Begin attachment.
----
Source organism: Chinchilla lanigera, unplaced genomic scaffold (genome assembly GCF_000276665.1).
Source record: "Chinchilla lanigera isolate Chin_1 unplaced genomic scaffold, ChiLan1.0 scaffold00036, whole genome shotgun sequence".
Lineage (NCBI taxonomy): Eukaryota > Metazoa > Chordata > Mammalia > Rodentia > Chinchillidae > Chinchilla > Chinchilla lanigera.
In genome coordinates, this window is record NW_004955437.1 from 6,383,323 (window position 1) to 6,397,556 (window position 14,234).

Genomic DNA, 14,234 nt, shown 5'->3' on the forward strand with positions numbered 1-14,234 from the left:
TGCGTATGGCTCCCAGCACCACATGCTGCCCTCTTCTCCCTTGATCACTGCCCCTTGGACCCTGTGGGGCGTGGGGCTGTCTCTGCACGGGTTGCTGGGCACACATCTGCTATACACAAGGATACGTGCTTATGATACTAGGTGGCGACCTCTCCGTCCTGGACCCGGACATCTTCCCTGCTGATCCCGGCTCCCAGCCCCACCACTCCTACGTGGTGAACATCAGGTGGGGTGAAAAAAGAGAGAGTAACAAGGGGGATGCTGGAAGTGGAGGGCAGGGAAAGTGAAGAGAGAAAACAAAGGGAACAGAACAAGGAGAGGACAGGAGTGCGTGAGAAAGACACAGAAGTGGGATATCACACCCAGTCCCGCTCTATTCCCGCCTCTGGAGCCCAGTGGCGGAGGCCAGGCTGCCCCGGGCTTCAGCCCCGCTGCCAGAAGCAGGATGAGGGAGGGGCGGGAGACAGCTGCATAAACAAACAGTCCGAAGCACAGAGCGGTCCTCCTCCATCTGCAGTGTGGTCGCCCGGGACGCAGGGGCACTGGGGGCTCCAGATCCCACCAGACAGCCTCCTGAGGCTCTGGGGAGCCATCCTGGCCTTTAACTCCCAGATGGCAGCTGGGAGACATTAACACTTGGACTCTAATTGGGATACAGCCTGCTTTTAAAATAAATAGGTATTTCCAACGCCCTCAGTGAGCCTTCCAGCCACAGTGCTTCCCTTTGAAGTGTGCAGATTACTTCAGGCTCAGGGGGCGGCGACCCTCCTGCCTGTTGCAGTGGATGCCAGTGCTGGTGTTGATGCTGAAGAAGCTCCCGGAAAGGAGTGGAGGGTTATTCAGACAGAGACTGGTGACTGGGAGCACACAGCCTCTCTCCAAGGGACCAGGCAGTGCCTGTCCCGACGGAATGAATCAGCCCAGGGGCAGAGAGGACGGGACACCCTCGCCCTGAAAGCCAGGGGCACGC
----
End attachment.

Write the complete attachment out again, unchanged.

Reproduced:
Source organism: Chinchilla lanigera, unplaced genomic scaffold (genome assembly GCF_000276665.1).
Source record: "Chinchilla lanigera isolate Chin_1 unplaced genomic scaffold, ChiLan1.0 scaffold00036, whole genome shotgun sequence".
Lineage (NCBI taxonomy): Eukaryota > Metazoa > Chordata > Mammalia > Rodentia > Chinchillidae > Chinchilla > Chinchilla lanigera.
In genome coordinates, this window is record NW_004955437.1 from 6,383,323 (window position 1) to 6,397,556 (window position 14,234).

Genomic DNA, 14,234 nt, shown 5'->3' on the forward strand with positions numbered 1-14,234 from the left:
TGCGTATGGCTCCCAGCACCACATGCTGCCCTCTTCTCCCTTGATCACTGCCCCTTGGACCCTGTGGGGCGTGGGGCTGTCTCTGCACGGGTTGCTGGGCACACATCTGCTATACACAAGGATACGTGCTTATGATACTAGGTGGCGACCTCTCCGTCCTGGACCCGGACATCTTCCCTGCTGATCCCGGCTCCCAGCCCCACCACTCCTACGTGGTGAACATCAGGTGGGGTGAAAAAAGAGAGAGTAACAAGGGGGATGCTGGAAGTGGAGGGCAGGGAAAGTGAAGAGAGAAAACAAAGGGAACAGAACAAGGAGAGGACAGGAGTGCGTGAGAAAGACACAGAAGTGGGATATCACACCCAGTCCCGCTCTATTCCCGCCTCTGGAGCCCAGTGGCGGAGGCCAGGCTGCCCCGGGCTTCAGCCCCGCTGCCAGAAGCAGGATGAGGGAGGGGCGGGAGACAGCTGCATAAACAAACAGTCCGAAGCACAGAGCGGTCCTCCTCCATCTGCAGTGTGGTCGCCCGGGACGCAGGGGCACTGGGGGCTCCAGATCCCACCAGACAGCCTCCTGAGGCTCTGGGGAGCCATCCTGGCCTTTAACTCCCAGATGGCAGCTGGGAGACATTAACACTTGGACTCTAATTGGGATACAGCCTGCTTTTAAAATAAATAGGTATTTCCAACGCCCTCAGTGAGCCTTCCAGCCACAGTGCTTCCCTTTGAAGTGTGCAGATTACTTCAGGCTCAGGGGGCGGCGACCCTCCTGCCTGTTGCAGTGGATGCCAGTGCTGGTGTTGATGCTGAAGAAGCTCCCGGAAAGGAGTGGAGGGTTATTCAGACAGAGACTGGTGACTGGGAGCACACAGCCTCTCTCCAAGGGACCAGGCAGTGCCTGTCCCGACGGAATGAATCAGCCCAGGGGCAGAGAGGACGGGACACCCTCGCCCTGAAAGCCAGGGGCACGC